But she's unflappable, handling the job, raising a son, Jesse, now a 33-year-old filmmaker in San Francisco, nurturing a long marriage to psychologist Jim Coane, wowing friends in their Victorian home with great food and, naturally, good conversation. She plays tennis. She gardens.
Her staff speaks of her glowingly. "She has a wonderful self-ethic," says producer Susan Greenbaum. "She has very good values. She leads her life very authentically."
In the control room, they marvel at how she never runs out of questions, rolls with it when the phones fail, and even adapts to a last-minute topic change, as when a New York guest canceled because construction outside her apartment killed the phone lines.
"We walked in at three minutes after 11 and said, 'You're talking about gardening,' " Greenbaum recalls.
Moss-Coane admits to occasionally waking up in a sweat over an empty slot in a looming schedule. But she's organized enough to overcome true panic. Her toughest show may have been on 9/11, when she went on knowing her son, in New York, was headed to the scene to take photographs.
Jim Coane has watched his wife jump through jobs (waitress, social worker, vegan cook) and hobbies (weaving, terrariums).
"We used it call it 'Marty's Shopping Center' because she would find these different little things she'd do for a while. She was taking courses. She was a weaver. She had a loom."
But even at the peripatetic height of her hippie phase, there was a steadiness, he said, adding, "She used to think it made her boring, being so reliable."
He thinks she connects with guests - especially the creative thinkers, especially the men - because of her late father, head of St. Andrew's School in Middletown, Del., from 1958 to 1976, and, perhaps, the original guest on her interview show. "She was daddy's little girl," her husband said. "He was a terrific guy. She has a secret passion for poets and musicians, creative thinkers."
From her mother, she got constancy that carries her hour after hour. "Her mom could peel potatoes all day and be totally happy," Coane said. "She could start in a museum at the first picture and go through it one by one."
Moss-Coane was sent to boarding school herself, placed in remedial reading classes, and never really found her academic stride. On graduating from Temple University she became a social worker in Kensington. When she burned out on that, her mother urged her to volunteer at WHYY. And when Fresh Air went national in 1987, Radio Times was born.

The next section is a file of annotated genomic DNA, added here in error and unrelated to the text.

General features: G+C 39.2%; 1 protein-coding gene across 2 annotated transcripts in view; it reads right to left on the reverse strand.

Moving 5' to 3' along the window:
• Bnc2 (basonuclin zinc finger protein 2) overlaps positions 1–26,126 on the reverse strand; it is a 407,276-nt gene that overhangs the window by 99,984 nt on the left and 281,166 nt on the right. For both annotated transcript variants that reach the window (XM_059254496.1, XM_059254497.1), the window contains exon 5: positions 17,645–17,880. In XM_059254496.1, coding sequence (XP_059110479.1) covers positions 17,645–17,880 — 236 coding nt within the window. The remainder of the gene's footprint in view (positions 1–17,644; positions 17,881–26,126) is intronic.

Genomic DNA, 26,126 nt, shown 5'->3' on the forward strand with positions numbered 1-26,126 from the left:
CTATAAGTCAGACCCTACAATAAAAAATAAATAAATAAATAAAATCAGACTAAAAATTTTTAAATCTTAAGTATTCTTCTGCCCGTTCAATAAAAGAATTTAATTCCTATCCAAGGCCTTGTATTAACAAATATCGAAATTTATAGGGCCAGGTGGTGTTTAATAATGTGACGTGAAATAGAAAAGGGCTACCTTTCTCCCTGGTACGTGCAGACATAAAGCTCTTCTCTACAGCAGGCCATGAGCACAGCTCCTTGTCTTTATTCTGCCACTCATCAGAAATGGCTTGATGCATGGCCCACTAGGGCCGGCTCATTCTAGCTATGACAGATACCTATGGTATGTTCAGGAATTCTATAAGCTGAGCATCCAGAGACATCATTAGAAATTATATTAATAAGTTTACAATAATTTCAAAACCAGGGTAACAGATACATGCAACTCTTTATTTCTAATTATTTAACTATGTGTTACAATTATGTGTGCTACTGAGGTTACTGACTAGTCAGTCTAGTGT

Moss-Coane is not impressed when cable hosts turn up the volume, finds The View unwatchable, and wonders why Mika Brzezinski must act as Joe Scarborough's minder on Morning Joe: "I mean, she gets to be the grown-up. It's like Marge Simpson and Homer Simpson."
Moss-Coane rarely needs to resort to a mike shutoff (a nod to engineer Kevin Griffin will do the trick) to keep things civil. True, Ed Rendell once cursed at her (off air), and Carl Bernstein tried to bully her into reading a particular excerpt of a review of his book, but last week - even on the heated topic of gun laws - everyone played nice.
Post-broadcast, she turns her attention to filling the next week's blank spaces on the white-board schedule. She doesn't mind a few holes for quick reaction to news, but all that emptiness is, initially, a bit daunting.
Then the spaces start to fill up: Gas prices are rising, and Liz Moore wrote a cool novel about a super-fat guy. How will Santorum and Romney do in Michigan? Syria is crazy, and the universe is puzzling, especially when you talk to a physics guy who wants to explain why there is something rather than nothing.
On Radio Times, the answer to that last question might be Marty Moss-Coane.
Contact staff writer Amy S. Rosenberg at 215-854-2681 or firstname.lastname@example.org, or follow on Twitter @amysrosenberg.